"Our model significantly outperforms a competitive baseline and generates funny jokes 16% of the time, compared to 33% for human-generated jokes."
From this paper:
Unsupervised joke generation from big data
Sasa Petrovic and David Matthews
The 51st Annual Meeting of the Association for Computational Linguistics - Short Papers (ACL Short Papers 2013)
Sofia, Bulgaria, August 4-9, 2013
Humor generation is a very hard problem. It is difficult to say exactly what makes a joke funny, and solving this problem algorithmically is assumed to require deep semantic understanding, as well as cultural and other contextual cues. We depart from previous work that tries to model this knowledge using ad-hoc manually created databases and labeled training examples. Instead we present a model that uses large amounts of unannotated data to generate I like my X like I like my Y, Z jokes, where X, Y, and Z are variables to be filled in. This is, to the best of our knowledge, the first fully unsupervised humor generation system. Our model significantly outperforms a competitive baseline and generates funny jokes 16% of the time, compared to 33% for human-generated jokes.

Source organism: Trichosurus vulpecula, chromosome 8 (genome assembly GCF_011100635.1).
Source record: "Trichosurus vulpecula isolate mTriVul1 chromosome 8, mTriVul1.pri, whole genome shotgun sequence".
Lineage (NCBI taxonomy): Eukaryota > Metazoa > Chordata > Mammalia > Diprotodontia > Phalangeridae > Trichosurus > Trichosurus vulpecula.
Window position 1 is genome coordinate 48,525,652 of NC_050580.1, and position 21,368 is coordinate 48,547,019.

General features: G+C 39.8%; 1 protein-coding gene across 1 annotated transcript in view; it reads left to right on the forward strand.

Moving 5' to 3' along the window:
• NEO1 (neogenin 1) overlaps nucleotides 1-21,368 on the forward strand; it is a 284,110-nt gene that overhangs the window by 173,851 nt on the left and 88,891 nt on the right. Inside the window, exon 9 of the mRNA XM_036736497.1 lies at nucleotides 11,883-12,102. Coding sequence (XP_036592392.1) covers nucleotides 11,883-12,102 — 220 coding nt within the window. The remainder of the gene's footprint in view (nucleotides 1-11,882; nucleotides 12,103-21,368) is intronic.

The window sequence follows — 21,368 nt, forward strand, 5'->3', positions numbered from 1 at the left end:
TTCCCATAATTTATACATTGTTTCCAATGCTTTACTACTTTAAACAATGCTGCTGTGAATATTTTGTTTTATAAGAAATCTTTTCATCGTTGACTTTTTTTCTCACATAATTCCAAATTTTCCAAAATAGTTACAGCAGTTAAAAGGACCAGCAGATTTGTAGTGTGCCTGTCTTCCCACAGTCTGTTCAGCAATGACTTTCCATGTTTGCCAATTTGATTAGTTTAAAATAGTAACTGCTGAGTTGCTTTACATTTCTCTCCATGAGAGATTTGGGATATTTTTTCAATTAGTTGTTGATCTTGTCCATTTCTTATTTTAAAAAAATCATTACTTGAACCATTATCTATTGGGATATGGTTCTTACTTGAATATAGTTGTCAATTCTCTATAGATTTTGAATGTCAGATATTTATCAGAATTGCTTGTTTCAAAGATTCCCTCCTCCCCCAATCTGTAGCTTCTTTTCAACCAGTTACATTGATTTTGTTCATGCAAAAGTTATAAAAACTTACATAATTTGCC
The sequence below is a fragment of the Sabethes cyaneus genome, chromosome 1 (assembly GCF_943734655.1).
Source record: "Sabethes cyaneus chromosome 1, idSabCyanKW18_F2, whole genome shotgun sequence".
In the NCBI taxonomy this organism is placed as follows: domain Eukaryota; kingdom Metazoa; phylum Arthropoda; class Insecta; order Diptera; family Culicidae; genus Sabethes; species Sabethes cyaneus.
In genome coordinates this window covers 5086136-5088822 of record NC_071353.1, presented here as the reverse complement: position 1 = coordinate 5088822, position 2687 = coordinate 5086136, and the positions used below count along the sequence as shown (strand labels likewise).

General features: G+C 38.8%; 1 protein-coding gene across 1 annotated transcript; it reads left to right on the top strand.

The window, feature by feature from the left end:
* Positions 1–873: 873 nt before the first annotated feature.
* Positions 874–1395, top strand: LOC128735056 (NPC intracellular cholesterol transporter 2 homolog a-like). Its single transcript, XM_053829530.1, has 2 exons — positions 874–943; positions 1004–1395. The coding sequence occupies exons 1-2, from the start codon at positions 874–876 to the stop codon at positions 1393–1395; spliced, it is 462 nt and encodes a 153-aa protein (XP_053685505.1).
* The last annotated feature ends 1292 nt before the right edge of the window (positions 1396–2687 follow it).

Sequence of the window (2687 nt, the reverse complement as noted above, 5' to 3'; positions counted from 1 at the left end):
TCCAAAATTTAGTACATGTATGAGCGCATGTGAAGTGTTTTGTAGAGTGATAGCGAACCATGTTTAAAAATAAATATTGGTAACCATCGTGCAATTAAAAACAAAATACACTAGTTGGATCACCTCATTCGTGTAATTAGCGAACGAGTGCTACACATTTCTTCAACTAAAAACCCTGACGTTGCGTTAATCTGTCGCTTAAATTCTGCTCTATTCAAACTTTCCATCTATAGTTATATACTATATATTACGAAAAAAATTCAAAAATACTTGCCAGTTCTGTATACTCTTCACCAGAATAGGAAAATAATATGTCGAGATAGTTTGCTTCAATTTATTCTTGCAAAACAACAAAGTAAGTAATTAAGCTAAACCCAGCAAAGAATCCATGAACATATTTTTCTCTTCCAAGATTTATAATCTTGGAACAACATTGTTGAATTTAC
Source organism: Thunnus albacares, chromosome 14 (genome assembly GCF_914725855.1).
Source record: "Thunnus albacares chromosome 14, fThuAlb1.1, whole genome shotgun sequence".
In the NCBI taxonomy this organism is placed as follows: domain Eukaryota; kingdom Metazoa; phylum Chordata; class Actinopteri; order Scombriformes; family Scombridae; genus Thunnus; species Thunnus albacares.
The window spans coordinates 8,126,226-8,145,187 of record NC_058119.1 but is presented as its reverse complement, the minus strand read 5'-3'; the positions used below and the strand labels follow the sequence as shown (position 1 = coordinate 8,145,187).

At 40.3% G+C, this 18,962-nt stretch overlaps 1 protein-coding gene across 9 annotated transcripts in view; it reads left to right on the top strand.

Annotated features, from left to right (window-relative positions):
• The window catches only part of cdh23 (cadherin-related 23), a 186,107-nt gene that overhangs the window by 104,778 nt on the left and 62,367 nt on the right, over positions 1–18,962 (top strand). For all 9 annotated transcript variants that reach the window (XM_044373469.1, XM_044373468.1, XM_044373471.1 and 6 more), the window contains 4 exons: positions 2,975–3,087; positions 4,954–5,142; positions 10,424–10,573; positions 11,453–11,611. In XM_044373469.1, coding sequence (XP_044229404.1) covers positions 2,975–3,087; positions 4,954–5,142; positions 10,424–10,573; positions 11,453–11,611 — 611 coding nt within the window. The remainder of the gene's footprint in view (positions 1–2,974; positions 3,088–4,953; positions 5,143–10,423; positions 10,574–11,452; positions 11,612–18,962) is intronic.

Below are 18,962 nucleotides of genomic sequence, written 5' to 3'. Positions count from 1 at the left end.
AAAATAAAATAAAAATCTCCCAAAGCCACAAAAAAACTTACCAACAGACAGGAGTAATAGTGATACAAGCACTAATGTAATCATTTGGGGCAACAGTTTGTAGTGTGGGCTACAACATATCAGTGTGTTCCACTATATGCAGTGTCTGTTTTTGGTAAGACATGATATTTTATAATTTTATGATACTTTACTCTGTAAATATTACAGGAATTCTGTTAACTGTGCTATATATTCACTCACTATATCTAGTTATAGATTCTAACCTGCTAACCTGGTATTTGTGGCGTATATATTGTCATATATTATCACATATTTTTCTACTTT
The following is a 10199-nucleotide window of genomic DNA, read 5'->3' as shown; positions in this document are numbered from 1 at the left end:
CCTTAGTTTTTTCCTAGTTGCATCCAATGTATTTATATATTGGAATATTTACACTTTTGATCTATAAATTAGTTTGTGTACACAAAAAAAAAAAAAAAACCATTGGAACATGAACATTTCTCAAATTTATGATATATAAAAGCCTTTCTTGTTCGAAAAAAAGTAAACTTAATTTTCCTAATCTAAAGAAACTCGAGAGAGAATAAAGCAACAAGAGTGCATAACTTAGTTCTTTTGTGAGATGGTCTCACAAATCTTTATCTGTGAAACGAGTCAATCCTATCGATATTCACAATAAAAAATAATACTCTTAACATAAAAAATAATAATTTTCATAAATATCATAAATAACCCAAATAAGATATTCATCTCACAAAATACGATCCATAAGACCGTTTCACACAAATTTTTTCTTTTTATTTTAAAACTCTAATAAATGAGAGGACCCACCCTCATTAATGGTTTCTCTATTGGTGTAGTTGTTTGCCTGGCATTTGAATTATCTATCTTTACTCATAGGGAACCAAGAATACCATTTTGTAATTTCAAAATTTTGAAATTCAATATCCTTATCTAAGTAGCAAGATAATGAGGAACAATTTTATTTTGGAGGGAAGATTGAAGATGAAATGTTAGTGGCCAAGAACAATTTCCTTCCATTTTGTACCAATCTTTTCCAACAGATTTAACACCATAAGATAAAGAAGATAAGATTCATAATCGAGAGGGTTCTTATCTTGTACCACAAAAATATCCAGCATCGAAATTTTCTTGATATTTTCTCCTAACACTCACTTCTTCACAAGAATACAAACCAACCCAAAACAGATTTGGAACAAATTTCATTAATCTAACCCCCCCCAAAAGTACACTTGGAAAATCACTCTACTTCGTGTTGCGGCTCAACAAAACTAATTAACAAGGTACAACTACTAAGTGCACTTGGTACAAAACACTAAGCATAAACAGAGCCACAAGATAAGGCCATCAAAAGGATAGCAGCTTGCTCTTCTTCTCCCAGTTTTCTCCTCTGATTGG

From The Register:
It uses 2,000,000 noun-adjective pairs of words to draw up jokes "with an element of surprise", something the creators claim is key to good comedy.
jokes calculated by the software include:
- I like my relationships like I like my source code... open